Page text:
Time was clearly short, which might explain why — in the presence of reporters — Mr Morrison could summon only 13 seconds of remarks on the Australia-US alliance while President Trump meandered through 33 seconds: “We have just gotten to know each other and so far, so good” fairly summing up the lack of familiarity before Mr Trump felt the need to make private “inquiries” about what happened to Malcolm Turnbull.
Call it diplomatic vanity, but who in the world’s top 20 power elite a leader gets to meet is a measure of their success at these summits and after Donald Trump, the Australian Prime Minister’s list fell away sharply.
There was Theresa May, facing her own date with Brexit parliamentary destiny in Westminster within weeks, then France’s Emmanuel Macron, the outgoing President of Brazil, the Secretary-General of the OECD, the World Trade Organisation, Chancellor Merkel (awkwardly), the Netherlands’ Prime Minister and the twin EU leaders of Donald Tusk and Jean-Claude Juncker.
Conspicuously, there was no formal gathering with China’s Xi Jinping in Argentina, only an introductory chat between a photo and the main summit working session, after similarly brief encounters with the President in Port Moresby.
Don’t mention Jerusalem
Then there was the troublesome experience of the Middle-East “policy review” to shift Australia’s Israel Embassy from Tel Aviv to Jerusalem.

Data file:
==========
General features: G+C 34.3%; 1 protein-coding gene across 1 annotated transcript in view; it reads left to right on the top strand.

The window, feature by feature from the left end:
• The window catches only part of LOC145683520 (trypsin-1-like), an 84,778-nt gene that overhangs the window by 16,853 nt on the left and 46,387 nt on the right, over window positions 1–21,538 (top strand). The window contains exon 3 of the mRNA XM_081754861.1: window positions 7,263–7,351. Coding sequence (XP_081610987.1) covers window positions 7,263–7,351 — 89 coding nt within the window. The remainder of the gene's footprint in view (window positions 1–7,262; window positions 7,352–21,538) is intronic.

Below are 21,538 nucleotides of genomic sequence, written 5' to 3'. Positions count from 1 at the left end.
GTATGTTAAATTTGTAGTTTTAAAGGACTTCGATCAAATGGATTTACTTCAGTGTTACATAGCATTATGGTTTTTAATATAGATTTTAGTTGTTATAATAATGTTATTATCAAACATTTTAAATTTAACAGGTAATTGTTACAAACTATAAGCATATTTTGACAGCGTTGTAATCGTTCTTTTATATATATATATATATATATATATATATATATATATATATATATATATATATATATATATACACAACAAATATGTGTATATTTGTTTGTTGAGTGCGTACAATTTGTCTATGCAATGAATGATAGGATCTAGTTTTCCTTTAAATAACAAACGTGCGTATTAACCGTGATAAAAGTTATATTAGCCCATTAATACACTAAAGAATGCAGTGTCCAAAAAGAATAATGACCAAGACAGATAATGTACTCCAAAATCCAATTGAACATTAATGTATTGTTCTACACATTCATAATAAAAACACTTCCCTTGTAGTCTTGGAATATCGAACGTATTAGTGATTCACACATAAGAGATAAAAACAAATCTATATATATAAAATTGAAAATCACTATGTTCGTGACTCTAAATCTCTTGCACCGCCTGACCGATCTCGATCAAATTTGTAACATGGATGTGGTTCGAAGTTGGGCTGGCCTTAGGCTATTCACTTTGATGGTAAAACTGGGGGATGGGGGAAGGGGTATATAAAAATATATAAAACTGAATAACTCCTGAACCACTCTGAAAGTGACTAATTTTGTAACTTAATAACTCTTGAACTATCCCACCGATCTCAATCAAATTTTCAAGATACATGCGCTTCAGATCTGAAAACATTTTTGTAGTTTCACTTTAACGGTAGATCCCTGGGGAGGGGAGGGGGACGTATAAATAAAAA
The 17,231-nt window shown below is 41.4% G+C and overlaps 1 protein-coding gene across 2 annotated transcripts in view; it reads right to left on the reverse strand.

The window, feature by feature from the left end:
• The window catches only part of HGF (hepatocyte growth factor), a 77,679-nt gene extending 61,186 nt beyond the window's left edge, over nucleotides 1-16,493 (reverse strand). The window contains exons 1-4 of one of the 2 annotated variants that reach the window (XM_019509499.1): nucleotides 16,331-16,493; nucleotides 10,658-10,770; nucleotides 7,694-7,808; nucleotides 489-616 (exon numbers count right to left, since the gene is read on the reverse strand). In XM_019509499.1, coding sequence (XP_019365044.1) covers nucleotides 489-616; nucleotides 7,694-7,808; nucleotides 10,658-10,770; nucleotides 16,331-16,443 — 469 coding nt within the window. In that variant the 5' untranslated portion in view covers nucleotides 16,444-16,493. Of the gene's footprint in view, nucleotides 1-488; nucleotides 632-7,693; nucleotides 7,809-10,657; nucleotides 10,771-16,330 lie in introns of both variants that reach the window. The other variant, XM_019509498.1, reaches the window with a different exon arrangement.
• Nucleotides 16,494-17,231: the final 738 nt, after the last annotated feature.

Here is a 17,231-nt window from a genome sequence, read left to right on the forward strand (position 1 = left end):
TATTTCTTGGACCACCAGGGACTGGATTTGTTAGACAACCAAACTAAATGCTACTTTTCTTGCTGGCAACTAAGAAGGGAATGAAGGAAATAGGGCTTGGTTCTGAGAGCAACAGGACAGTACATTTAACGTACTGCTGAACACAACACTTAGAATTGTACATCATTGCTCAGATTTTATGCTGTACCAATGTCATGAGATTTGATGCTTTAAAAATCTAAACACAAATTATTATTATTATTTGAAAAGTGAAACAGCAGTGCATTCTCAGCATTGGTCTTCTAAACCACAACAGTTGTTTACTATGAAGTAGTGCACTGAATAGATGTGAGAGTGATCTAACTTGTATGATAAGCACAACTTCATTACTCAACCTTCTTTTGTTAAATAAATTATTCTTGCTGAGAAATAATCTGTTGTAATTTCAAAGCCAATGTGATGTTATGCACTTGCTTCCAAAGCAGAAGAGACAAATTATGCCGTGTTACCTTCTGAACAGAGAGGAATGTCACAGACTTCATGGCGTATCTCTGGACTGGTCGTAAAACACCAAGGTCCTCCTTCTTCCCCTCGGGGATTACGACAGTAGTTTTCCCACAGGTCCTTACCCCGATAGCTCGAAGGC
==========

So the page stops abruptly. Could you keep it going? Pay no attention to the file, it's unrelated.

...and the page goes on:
Launched in the blush of the October Wentworth by-election, it was torpedoed by Indonesia and Malaysia in Singapore, then half-submerged by the time Mr Morrison got to chat to Theresa May about it in Buenos Aires, and listing badly afterwards.
Morrison avoids taking sides on trade
For a Prime Minister preparing to campaign for an against-the-odds re-election of his minority Coalition Government, it could hardly surprise that the pages of Scott Morrison’s little black notebook were heavily etched with the words “free” and “trade” — to be recited in each and every conversation he held.
The difficulty for Mr Morrison in a G20 paralysed over whether to take a determined stand against tariff hikes and, most probably, re-emergent protectionism, is that Australia did not.
Instead, Mr Morrison was left until the end, arguing that “I don’t think anybody is about protectionism. The allegations that have been made against the United States about protectionism, I don’t buy. What we are trying to achieve here is a modernising and an improvement of the world’s trading system.”
He was left to argue that the only problems besetting world trade are the rules available for appeals when fair trading goes awry.
To borrow from Mr Morrison’s beloved NRL team the Sharks, it’s akin to arguing that if a brutal all-in-brawl erupts with opponents centre-field, the remedy is best found in an examination of the rules, rather than naming and binning the pugilists who caused it.
Who’s next? Summits for all seasons — an election to decide
By his own admission, Mr Morrison faces a “busy” six months ahead and the international stage will either beckon him again after next May’s election, or render his first “Summit Season” a novel one-off.
Either way, whether he or Bill Shorten is up for the next one, there are lessons from this year’s G20 Summit that are instructive to all Australian leaders — standing and reputation on the world’s stage is earnt and accumulated over more than three months.
So is confidence.
And notebook “scripts”, while comforting, don’t elevate leaders to commanding performances any faster without a solid and coherent foreign policy platform beneath them.